Andrew’s Note: Today we take a step back from discussing preparedness and feature an article on Veterans Day Etiquette that I wrote several years ago. Republishing this article has become an annual event here at Prepography in order to honor those who understand that selfless service is required to keep our Nation free. Veteran’s Day freebies from retailers are nice but a heartfelt word of appreciation or recognition from our fellow citizens certainly means more to us. Happy Veterans Day!
For the first sixteen years of my military career there was little need for a primer on Veterans Day etiquette as there was little public recognition of the day other than a few restaurants that thanked our Nation’s Veterans with a free meal and a Federal holiday. All that changed in September 2001… since that time there’s been a renewed gratefulness from the U.S. population towards its current and former military service members. That gratitude has played out in many ways and one of those ways is by a renewed interest in Veterans Day.
Before we explain Veterans Day etiquette, let’s look at the history of Veterans Day
Unlike Memorial Day which honors our war dead, Veterans Day is a day set aside to honor our living veterans. The timing of Veterans Day grew out of Armistice Day from World War I. Although the peace treaty wasn’t signed until June 28th 1919 the armistice went into effect the eleventh hour of the eleventh day of the eleventh month (1918). This armistice was the end of the over-optimistically named ‘war to end all wars.’ President Dwight D. Eisenhower issued the first “Veterans Day Proclamation” in 1954 at the urging of Congress to officially expand the observance of Armistice Day into Veterans Day. You can read more about the history of Veterans Day at History of Veterans Day – Office of Public and Intergovernmental Affairs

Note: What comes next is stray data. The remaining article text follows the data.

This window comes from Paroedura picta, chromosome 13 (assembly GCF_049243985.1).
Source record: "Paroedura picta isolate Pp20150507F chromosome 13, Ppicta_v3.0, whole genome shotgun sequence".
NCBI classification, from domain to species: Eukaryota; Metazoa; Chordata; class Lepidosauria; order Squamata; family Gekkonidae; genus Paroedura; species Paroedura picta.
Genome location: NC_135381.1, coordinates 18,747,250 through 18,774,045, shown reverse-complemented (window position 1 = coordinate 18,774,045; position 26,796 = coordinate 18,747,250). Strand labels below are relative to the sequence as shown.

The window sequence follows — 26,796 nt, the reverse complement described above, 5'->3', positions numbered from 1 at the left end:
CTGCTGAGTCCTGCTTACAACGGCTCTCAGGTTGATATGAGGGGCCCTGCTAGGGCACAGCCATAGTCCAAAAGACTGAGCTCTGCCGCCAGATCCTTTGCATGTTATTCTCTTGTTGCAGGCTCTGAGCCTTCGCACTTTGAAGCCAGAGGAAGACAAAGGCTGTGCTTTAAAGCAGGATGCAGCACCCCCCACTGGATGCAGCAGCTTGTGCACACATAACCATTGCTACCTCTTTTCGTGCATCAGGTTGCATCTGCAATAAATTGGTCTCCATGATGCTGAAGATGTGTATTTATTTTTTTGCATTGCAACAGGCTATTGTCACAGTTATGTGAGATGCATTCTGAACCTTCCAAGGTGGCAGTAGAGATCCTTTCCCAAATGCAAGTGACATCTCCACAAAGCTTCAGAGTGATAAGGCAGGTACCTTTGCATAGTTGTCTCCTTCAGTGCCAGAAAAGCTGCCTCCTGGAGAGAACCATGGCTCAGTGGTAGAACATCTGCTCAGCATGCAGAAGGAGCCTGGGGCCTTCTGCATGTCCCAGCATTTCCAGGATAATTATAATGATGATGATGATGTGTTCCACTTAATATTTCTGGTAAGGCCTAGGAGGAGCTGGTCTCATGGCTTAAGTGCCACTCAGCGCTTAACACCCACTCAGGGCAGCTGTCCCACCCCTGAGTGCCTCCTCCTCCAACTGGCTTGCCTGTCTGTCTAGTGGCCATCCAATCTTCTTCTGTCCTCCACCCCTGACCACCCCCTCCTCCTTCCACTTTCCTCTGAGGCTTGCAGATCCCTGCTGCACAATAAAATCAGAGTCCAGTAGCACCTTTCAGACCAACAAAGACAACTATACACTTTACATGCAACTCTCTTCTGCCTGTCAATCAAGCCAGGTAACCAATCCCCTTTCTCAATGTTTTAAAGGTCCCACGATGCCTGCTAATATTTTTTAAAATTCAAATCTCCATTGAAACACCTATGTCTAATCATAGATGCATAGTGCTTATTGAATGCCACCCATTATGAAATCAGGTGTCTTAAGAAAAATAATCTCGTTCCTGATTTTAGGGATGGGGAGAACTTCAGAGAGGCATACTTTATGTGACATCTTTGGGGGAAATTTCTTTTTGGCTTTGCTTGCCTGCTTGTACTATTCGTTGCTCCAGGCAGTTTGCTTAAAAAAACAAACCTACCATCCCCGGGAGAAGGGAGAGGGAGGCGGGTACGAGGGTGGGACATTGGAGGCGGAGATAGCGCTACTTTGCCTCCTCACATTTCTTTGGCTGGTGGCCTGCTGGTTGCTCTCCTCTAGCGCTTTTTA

Here’s one old soldier’s guide to Veteran’s Day etiquette based primarily on my family’s traditions, as well as my own feelings and experiences.
Veterans enjoy free meals, and a good deal like everyone else, but an expression of appreciation means so much more to most of us. If you appreciate your freedom, consider expressing that appreciation to those that made it possible.
I was sitting next to a friend a few years back during a salute to veterans at a conference we were attending. The musical tribute was a medley of the U.S. military service songs and the musical director asked the veterans in the audience to stand when their service’s song was played. This friend, who had enlisted and served for six years in the National Guard during peacetime turned to me and asked me if he was a veteran. Make no mistake folks, if you served honorably in the Active or Reserve U.S. military forces (yes the National Guard is part of our Reserve Force) you are a veteran. We honor service, not just wartime service because those who serve during peace-time are our strongest deterrent to war.